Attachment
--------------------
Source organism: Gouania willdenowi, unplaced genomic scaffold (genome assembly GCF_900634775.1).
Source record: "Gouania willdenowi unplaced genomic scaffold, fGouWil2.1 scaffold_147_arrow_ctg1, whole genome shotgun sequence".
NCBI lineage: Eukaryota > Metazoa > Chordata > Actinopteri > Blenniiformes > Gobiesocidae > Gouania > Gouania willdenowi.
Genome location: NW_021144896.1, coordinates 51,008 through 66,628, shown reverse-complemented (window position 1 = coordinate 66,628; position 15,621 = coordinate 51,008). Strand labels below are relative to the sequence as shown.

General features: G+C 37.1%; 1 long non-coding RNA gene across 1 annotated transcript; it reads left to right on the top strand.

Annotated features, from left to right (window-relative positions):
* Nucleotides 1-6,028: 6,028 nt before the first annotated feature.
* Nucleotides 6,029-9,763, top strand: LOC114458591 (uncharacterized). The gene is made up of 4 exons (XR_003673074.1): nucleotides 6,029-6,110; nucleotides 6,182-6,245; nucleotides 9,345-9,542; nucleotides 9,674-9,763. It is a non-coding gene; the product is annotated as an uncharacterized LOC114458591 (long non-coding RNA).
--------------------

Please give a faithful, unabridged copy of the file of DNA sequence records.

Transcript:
Source organism: Gouania willdenowi, unplaced genomic scaffold (genome assembly GCF_900634775.1).
Source record: "Gouania willdenowi unplaced genomic scaffold, fGouWil2.1 scaffold_147_arrow_ctg1, whole genome shotgun sequence".
NCBI lineage: Eukaryota > Metazoa > Chordata > Actinopteri > Blenniiformes > Gobiesocidae > Gouania > Gouania willdenowi.
Genome location: NW_021144896.1, coordinates 51,008 through 66,628, shown reverse-complemented (window position 1 = coordinate 66,628; position 15,621 = coordinate 51,008). Strand labels below are relative to the sequence as shown.

General features: G+C 37.1%; 1 long non-coding RNA gene across 1 annotated transcript; it reads left to right on the top strand.

Annotated features, from left to right (window-relative positions):
* Nucleotides 1-6,028: 6,028 nt before the first annotated feature.
* Nucleotides 6,029-9,763, top strand: LOC114458591 (uncharacterized). The gene is made up of 4 exons (XR_003673074.1): nucleotides 6,029-6,110; nucleotides 6,182-6,245; nucleotides 9,345-9,542; nucleotides 9,674-9,763. It is a non-coding gene; the product is annotated as an uncharacterized LOC114458591 (long non-coding RNA).